Editor's note: This story is part of a series of profiles of notable spring 2020 graduates.
Genesis Navarro is a junior and first-generation student in Arizona State University's School of Molecular Sciences who will be graduating a year early this spring 2020 semester as a biochemistry major.
Navarro attended the ASU Tempe campus her first two years but is now remotely attending ASU from her home state of California. When she was on campus, she was involved in the Youth Life Group, a part of the Catholic center choir and joined Greek life. In her free time, she likes to skateboard, work out and spend time with her family.
Being an out of state student, Navarro was drawn to ASU because of the innovative aspect and the diversity it offered. She knew that she had great opportunities lined up for her at the School of Molecular Sciences. Through hard work and effort, she set a goal to complete her bachelor's degree in biochemistry, kept a positive mindset, took classes throughout her summer break and took on 18 to 21 credits per semester in order to achieve her early graduation desires.
It was at times stressful for her, especially being a first generation student, because she had to learn how to do a lot of things on her own. On top of that, her workload was also very heavy and at times became overwhelming.
Navarro like many other students faced a big obstacle: time management. She struggled balancing her time between her academics and social life. Being an online student comes with more responsibility and learning how to manage one's time is more difficult. Despite these challenges, Navarro has been able to find some helpful ways to balance both her social and academic life. She uses planners and calendars in a way that she found benefited her the most.
Navarro emphasized the importance of believing in herself and that everything she is doing is for her own benefit and will help her determine what is to come in the future.
Question: What’s the best piece of advice you’d give to those still in school?
Answer: I would say to put your all into school, after all, it's your priority and no one else's. What you put in will definitely determine what you get out of it, so do not take it for granted.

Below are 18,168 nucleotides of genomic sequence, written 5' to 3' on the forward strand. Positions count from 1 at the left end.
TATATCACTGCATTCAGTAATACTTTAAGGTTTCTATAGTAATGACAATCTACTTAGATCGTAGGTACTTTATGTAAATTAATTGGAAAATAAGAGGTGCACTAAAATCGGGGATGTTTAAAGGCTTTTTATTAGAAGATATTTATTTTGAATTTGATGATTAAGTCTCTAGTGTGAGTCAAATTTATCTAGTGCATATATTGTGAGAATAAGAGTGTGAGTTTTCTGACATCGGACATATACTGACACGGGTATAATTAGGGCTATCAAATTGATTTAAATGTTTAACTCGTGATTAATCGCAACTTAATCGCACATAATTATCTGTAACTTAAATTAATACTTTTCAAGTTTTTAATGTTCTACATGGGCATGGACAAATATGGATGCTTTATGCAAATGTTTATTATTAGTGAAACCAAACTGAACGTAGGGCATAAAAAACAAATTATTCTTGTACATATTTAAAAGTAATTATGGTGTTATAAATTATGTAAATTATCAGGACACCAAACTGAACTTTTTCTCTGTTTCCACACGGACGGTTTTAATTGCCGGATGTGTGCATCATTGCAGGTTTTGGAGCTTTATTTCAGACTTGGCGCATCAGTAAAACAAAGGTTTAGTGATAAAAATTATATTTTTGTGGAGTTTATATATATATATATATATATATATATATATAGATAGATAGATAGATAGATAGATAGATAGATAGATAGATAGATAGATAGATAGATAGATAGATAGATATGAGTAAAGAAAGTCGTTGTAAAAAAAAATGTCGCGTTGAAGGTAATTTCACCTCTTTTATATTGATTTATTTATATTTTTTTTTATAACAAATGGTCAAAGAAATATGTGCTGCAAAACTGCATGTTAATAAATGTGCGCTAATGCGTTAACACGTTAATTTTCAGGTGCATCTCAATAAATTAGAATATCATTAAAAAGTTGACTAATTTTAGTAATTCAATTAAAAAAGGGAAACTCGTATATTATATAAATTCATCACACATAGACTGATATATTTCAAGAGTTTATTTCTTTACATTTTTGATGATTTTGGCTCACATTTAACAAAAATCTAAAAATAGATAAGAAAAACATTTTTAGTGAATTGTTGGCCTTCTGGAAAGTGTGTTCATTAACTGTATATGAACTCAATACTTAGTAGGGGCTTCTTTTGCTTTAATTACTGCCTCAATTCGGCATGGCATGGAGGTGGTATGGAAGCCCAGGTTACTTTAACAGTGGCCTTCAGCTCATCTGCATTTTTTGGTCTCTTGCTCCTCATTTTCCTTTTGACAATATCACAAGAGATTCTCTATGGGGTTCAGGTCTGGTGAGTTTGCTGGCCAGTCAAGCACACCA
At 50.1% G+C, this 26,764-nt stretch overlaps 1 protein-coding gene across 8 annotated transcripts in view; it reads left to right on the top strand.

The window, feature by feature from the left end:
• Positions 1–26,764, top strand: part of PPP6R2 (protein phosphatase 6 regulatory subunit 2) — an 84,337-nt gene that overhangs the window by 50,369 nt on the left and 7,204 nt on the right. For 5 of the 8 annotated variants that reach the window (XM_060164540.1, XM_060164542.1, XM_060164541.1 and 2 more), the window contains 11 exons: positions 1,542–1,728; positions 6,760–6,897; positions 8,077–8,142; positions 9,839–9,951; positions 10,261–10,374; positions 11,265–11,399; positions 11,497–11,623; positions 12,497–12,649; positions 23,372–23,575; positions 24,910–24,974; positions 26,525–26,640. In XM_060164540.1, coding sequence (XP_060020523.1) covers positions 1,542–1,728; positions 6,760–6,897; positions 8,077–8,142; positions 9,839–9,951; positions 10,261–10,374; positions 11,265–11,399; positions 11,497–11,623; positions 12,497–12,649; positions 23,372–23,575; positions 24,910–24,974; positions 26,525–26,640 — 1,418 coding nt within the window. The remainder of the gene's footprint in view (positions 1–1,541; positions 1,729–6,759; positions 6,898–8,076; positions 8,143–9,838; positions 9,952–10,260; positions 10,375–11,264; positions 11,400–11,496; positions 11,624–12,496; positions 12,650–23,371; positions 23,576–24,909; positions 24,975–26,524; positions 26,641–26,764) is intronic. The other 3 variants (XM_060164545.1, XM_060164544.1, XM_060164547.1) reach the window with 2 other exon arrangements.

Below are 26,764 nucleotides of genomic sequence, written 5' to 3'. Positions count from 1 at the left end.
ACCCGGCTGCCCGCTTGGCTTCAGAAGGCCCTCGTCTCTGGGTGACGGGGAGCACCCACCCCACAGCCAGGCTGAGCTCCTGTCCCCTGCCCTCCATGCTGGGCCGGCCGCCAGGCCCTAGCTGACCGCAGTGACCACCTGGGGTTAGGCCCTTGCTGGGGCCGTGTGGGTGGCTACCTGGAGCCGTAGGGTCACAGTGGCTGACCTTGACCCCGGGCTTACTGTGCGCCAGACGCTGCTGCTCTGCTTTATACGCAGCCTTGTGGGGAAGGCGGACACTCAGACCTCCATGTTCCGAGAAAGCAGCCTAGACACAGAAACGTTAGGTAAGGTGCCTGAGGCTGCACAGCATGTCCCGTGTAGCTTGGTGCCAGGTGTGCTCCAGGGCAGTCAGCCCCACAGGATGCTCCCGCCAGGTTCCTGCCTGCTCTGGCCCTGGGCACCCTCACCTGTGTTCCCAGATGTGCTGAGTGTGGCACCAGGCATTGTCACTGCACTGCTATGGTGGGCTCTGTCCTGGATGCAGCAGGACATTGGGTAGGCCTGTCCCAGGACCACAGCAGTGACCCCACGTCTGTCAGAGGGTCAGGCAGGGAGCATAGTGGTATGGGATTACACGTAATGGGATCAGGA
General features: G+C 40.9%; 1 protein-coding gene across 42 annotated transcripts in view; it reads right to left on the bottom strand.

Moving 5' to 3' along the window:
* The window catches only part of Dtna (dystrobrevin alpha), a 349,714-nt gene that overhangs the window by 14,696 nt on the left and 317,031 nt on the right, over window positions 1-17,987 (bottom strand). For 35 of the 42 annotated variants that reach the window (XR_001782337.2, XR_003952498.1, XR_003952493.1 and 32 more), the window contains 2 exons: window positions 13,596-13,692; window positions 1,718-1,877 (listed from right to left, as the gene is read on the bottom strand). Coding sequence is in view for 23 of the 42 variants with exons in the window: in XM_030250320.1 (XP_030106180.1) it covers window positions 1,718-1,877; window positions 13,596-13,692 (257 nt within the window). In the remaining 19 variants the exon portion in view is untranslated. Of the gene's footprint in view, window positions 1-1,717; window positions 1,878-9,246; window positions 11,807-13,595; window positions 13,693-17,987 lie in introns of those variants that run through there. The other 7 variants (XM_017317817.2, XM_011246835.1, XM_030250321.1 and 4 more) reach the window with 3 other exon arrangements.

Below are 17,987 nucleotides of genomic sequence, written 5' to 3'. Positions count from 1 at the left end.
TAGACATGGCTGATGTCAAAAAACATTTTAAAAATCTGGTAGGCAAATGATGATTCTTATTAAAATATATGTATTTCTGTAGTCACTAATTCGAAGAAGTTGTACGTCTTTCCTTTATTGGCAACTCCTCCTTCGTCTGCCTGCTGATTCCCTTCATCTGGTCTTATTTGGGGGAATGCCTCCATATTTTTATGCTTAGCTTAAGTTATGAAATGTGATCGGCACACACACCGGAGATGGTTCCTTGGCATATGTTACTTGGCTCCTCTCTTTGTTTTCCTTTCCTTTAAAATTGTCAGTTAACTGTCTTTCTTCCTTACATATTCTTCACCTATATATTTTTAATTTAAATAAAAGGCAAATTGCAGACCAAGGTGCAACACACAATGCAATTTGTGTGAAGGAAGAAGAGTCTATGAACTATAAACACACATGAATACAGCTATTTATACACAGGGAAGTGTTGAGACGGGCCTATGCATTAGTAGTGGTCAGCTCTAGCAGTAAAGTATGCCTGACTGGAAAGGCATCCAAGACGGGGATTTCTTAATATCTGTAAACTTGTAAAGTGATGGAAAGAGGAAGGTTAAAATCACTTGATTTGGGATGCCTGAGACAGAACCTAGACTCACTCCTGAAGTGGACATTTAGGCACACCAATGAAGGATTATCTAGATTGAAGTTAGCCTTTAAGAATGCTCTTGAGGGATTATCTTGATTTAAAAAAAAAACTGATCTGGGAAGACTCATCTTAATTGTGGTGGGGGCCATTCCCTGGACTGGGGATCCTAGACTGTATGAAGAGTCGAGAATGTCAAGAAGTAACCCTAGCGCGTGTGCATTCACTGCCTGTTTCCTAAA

Q: Which professor taught you the most important lesson while at ASU?
A: Danielle Lucero, my justice professor, has helped me uncover a passion for criminal studies. Through this class I learned that there are a lot of corrupt things in the world and we can’t do a lot to change them but we can definitely influence them.
Q: What was your favorite spot on campus, whether for studying, meeting friends or just thinking about life?
A: My favorite place on campus was the Starbucks by the Memorial Union. I would sometimes go there just to hang out because the environment was very welcoming, lively and peaceful.
Q: What are your plans after graduation?
A: I am planning on attending medical school. In May I will be taking the MCAT exam and seeing where my path leads me from there. I am planning on applying for an FBI internship, since it takes up to a year for the process. Ultimately, I have come to love both biochemistry and criminal studies, so I am going to see how everything turns out for me. However, I do know that I have a lot of options to choose from with my biochemistry degree.
Q: If someone gave you $40 million to solve one problem on our planet, what would you tackle?
A: Money will not change everything … in fact, I'd say it makes things worse. One thing I would use the money for would be to distribute it out to the less fortunate students who need money to come to college. If someone has the dream to come to school but cannot because they cannot afford it, that is not fair. I would give it to students who are passionate about learning and moving forward, more first-generation students, like me.
Written by Mariela Lozano Porras, School of Molecular Sciences communications assistant. Jenny Green contributed to the story.
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